And, frankly, if it’s really true that as of two months ago not one cinema in the U.S was prepared to who the film, FilmProf is winning at present. Who is going to see this film as Jackson intended it to be seen? The film is going to be distributed in six formats — 2D, 3D and IMAX in both 24 and 48 fps. Most people are not going to see it in his intended format. I at least want to have the opportunity to judge whether the aesthetic gains from this format are really worth all the things that get lost as a consequence. As I said earlier this spring, I’m keeping an open mind till I see what Peter Jackson thought he saw.

If I can see it.

So here’s my gripe. Variety reports that the film might not even be distributed in 48 fps in all major U.S. cities. And that absolutely sucks for me.

[At right: filming rig for The Hobbit from vlog #8. I can’t resist noting that it bears certain resemblances to a WWI-era rail gun. Source: Heirs of Durin.]

I’ve been waiting patiently for this film for two years now. I’ve been hydrating my thirsty fangirl soul at the stream of publicity, and I’ve been sold on the whole thing — green screens, isolated shooting set, huge camera rigs, amazing shots — all because I love watching Mr. Armitage and I have been encouraged to cultivate the belief that I am going to see things in this film that I have never seen before. I’ve been grateful that Peter Jackson has taken the time to keep us updated and let us see glimpses and bring us along slowly. I have regularly stifled my worries that he wants to do this film in this way because he spends way more time watching this kind of thing than I do (just as I felt, at the Captain America premiere, that the film had been made for an audience that plays a lot more high speed video games than I do). I’m papering over my anxieties with the belief that Jackson is going to obtain an amazing performance from Richard Armitage, and that the visual effects available in this version will keep me analyzing and thinking, feeling and reacting, for a good long time — maybe up until the next film. I want to see Armitage moving, doing his action dancing, manipulating his features in that subtle but effective way. Yeah — I’m on board to see Armitage, a better Armitage, and now that I know all the technological arguments, an Armitage without motion blur. A realistic Armitage whose movements I can really dig into.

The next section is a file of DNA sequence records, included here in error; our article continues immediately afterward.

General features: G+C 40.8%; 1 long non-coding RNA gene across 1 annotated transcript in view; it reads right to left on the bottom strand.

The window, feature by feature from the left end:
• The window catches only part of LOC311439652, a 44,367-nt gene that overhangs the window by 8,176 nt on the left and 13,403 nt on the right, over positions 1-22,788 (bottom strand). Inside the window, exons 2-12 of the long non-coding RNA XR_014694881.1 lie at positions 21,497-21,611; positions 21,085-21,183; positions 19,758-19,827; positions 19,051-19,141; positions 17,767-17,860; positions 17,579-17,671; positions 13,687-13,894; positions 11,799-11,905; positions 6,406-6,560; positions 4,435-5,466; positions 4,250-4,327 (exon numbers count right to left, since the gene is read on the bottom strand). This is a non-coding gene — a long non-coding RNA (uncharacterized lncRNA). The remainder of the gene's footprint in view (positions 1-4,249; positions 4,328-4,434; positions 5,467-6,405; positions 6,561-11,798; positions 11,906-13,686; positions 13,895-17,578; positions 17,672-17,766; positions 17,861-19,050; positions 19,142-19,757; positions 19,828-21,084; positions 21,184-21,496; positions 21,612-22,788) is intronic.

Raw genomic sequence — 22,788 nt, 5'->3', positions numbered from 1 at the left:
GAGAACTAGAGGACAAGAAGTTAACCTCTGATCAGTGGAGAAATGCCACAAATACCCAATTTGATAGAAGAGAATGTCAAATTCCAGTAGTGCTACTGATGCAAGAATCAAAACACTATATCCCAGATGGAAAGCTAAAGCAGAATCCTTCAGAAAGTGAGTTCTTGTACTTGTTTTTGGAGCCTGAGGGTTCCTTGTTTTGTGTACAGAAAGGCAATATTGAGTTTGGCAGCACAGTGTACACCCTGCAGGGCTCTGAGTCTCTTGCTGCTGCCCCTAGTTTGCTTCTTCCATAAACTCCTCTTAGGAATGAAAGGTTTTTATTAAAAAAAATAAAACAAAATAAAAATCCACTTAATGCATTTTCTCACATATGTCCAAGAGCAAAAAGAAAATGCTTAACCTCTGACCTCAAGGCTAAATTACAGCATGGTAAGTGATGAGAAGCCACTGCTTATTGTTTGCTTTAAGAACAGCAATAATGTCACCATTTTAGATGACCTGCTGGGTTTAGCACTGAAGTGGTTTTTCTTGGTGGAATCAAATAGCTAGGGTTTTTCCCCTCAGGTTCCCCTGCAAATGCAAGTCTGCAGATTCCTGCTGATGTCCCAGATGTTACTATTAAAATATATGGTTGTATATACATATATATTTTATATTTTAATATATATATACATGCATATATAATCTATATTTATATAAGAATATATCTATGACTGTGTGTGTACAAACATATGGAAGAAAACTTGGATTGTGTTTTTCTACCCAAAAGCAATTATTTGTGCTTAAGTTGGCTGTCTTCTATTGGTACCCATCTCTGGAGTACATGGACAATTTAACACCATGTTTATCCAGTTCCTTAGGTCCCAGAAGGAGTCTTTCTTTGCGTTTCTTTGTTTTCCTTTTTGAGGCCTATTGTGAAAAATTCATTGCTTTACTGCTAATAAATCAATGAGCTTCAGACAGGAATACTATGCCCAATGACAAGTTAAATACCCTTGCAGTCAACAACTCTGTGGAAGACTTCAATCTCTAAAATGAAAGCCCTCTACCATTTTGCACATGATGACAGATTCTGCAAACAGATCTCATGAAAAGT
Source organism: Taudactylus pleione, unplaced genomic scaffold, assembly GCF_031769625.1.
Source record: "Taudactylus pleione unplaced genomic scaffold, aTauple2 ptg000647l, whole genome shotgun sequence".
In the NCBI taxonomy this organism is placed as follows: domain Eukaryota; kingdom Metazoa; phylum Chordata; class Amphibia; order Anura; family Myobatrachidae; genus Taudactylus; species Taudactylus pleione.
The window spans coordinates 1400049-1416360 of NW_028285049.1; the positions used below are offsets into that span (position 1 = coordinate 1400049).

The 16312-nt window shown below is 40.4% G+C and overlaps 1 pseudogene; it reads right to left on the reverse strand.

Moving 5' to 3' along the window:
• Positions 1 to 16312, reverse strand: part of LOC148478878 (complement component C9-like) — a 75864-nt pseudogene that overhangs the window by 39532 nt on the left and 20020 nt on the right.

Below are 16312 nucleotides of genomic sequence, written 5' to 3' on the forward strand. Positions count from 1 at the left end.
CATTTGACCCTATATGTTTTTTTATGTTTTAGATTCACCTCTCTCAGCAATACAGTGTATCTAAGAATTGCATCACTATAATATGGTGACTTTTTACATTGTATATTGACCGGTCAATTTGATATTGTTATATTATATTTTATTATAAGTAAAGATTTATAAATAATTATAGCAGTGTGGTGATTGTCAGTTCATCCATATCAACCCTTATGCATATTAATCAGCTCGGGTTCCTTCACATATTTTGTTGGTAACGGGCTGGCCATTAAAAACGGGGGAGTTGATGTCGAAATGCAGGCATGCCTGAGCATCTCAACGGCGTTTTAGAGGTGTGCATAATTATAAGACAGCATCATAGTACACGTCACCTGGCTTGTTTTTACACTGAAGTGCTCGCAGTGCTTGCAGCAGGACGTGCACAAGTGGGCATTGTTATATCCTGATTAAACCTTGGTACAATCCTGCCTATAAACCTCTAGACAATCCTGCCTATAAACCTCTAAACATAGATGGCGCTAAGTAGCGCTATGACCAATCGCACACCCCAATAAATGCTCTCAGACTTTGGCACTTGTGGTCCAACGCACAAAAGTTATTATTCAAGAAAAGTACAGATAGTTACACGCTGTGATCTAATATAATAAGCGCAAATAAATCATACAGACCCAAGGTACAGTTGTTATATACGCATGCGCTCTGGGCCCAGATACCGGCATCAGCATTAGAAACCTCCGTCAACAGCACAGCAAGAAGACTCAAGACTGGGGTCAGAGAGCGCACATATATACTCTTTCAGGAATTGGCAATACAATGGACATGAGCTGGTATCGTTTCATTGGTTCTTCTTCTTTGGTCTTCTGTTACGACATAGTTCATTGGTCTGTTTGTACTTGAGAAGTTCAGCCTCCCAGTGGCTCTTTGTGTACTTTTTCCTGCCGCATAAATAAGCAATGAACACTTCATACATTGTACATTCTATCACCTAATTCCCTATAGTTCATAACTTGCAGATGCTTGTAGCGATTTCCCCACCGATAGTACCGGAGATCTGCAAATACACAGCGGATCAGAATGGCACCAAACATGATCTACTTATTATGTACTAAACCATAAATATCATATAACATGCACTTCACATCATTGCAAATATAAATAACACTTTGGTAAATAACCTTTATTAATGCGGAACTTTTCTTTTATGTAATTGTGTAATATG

Mr. Jackson — if you’re so convinced by your vision — why aren’t you pushing harder to sell it to the theater owners?

[At left: Richard Armitage as Thorin Oakenshield. Source: RichardArmitageNet.com.]

Because, if it’s really fully adequate for me, and apparently most members of most film audiences in the U.S., to see the film in 2D or the regular rate — and the film has to be downgraded and motion blur edited back in in order to prevent precisely the choppiness that the high frame rate 3D film was supposed to correct — then it seems like FilmProf was right. 48 fps 3D is set up to destroy theaters and replace them with nothing. Moreover, if it’s really okay for me to see your high frame rate masterpiece in 2D, that makes it seem like all of this hassle with 48 cameras and months of filming and mirrored rigs was pointless — a technological game played by tech lovers on behalf of tech lovers. Masturbation by gigabyte.

And if the equipment and upgrades are that expensive, the number and accessibility of red carpet premieres might be equal to the number of cities that actually show a 48 fps 3D version of the film.

So where we started: what I want to know is where — in what markets — I am going to be able to see the darn film as Jackson wanted it seen? Because it’s starting to look like it’s going to be harder than I thought. I figured Chicago and Minneapolis would be sure things, but I’m starting to wonder if we’re only talking Los Angeles and New York City. In which case I might as well try to make it to a red carpet (though don’t ask me how). Or maybe I’ll just wait five years to see it.

Mr. Jackson??? I surrender. You made me care about resolution and frame rate and motion blur. You made me believe that those things will let me see my Armitage better, more fully, more convincingly. I want to believe that FilmProf was wrong.

Where’s my 48 fps Armitage gonna be???

I better look at some Thorin to calm myself down.

Mr. Jackson???